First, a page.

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Comment extraterrestrial intelligence is there (Score 1) 293

Just a random thought: Your civilization figured out how to travel FTL, or very close to speed of light. You are also advanced enough to easily avoid obstacles such as asteroid collisions, high radiation etc. Where would you go to search for other intelligent species from outskirt of the galaxy where you evolved? I think going to downtown (to the center of the galaxy) makes the perfect sense. Suns are closer, other species come to this place to study about the galaxy. So, basically this is the perfect place to meet other civilizations. Unlike searching in the boonies (what we are doing at the moment).

Submission + - NH may adopt approval voting ( 1

Okian Warrior writes: The people at FreeKeene report:

Four Republican state representatives have sponsored a bill that would replace first-past-the-post voting with approval voting for all state offices and presidential primaries.

Under this system, voters would select every candidate they approve of (regardless of party), and the candidate with the highest overall vote total wins. This reduces strategic voting, and would often make elections easier for moderate and libertarian candidates.

The bill, HB240, will have a public hearing Tuesday, February 1st, with the House Election Law committee.

You can view specifics of the bill here.


Submission + - P != NP 1

morsch writes: "Researcher Vinay Deolalikar from HP Labs claims proof that P != NP. The 100 page paper has apparently not been peer-reviewed yet, so feel free to dig in and find some flaws. However, the attempt seems to be genuine, and Deolalikar has published papers in the same field in the past. So this may be the real thing! Given that one million USD prize money from the Millenium Prize is involved, it will certainly get enough scrutiny. Greg Baker broke the story on his blog, including the email Deolalikar sent around."

Submission + - More than 10% of Mozilla bug finders refuse cash (

angry tapir writes: "The open-source Mozilla project has been offering cash bounties for security bugs for six years now, but often bug finders simply turn down the cash. Between 10 percent and 15 percent of the serious security bugs reported since Mozilla launched its bug bounty program have been provided free of charge, according to Mozilla."
Operating Systems

Submission + - Why OSNews Is No Longer About OS News

jones_supa writes: "Thom Holwerda, an editor for OSNews answers the question "what's up with the lack of, you know, operating system news on OSNews?". He observes how the desktop operating system scene has settled at the three big ones, forming "Macwinilux". The alternatives just are no more practical. "Sure, there's the occasional 'Blubbilux Gets FAT32 Support', but beyond that whoopdidoo, it's a scary empty wasteland out there." OSNews plans to move on other fronts such as mobile operating systems, HTML5, and technology patents."

Submission + - Obama: information becomes a distraction 2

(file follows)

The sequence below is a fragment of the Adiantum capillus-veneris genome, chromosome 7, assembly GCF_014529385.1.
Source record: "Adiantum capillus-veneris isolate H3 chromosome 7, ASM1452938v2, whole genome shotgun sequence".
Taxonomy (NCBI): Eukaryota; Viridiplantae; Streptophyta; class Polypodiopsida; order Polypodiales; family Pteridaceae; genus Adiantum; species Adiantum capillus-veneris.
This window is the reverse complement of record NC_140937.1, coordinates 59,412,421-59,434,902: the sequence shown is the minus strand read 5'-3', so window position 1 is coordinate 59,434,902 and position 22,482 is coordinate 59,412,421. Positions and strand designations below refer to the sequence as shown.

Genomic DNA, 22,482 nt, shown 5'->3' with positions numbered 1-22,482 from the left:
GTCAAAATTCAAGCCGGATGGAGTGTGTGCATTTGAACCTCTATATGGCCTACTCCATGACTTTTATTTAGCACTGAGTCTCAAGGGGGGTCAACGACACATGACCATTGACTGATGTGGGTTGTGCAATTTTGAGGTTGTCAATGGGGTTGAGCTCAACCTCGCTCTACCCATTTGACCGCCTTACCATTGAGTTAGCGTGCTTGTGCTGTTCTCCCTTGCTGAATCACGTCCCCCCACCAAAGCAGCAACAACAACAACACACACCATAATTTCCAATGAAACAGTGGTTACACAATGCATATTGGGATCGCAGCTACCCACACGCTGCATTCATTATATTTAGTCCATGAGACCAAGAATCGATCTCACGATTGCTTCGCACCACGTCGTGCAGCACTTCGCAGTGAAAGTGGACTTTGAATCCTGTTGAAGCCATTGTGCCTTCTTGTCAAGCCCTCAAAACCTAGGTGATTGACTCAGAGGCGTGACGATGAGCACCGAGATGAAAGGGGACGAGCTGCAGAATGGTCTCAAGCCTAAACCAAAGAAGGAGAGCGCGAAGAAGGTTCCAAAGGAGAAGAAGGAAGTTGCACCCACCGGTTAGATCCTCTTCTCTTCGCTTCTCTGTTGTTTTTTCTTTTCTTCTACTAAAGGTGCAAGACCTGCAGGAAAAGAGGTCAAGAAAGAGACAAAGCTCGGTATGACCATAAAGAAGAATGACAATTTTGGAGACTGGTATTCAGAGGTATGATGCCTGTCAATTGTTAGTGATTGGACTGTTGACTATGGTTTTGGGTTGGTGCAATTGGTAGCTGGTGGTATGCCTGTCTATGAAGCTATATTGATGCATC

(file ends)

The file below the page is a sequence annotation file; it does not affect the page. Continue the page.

zaphod writes: According to Obama, ...information becomes a distraction... when it comes to iPads, Xbox, etc. (all items he admits not knowing how to use). Basically saying we are getting too much information too quickly and from "unreliable sources". Of course, he's referring to talk radio, blogs and other mediums that tend to disagree with his political views. Is Obama suggesting that we go back to the days where news and information were spoon fed and filtered to us? Granted, there will always be mis-information, but we had that with the before this "distracting information" (right Dan Rather?).

Submission + - Jammie Thomas verdict reduced from $1.92M to $54k (

NewYorkCountryLawyer writes: The $1.92 million dollar RIAA verdict in Capitol Records v. Thomas-Rasset has been reduced from $1,920,000 to $54,000. The judge indicated that he found even the reduced amount to be 'harsh' and that, were he — rather than the jury — determining the proper damages, he might well have awarded even less. In his 38-page decision (PDF), Judge Michael J. Davis concluded that $2250 per infringed work was the maximum amount a jury could reasonably award without the result being a 'shock to the conscience', and indicated that he was relying solely on standard principles of 'remittitur', without reaching the constitutional due process arguments advanced by Ms. Thomas-Rasset's counsel. Judge Davis also indicated that he was relying in part upon the defendant's having lied under oath during the trial. The judge stated that 'statutory damages must still bear some relation to actual damages'.

Submission + - SPAM: BBC News - Nokia hits back at Apple patent claim

Suki I writes: Phone maker Nokia has said it will "defend itself vigorously" after Apple launched the latest salvo in an ongoing legal wrangle between the two firms.
On 15 January, Apple filed a complaint with the US International Trade Commission (ITC) asking it to block Nokia imports to the US.
It is the latest move in a series of legal proceedings that started in October when Nokia sued Apple.
The Finnish firm alleged that Apple's iPhone infringed 10 of its patents.

Link to Original Source

ESA Wants ISS Extended To 2020 88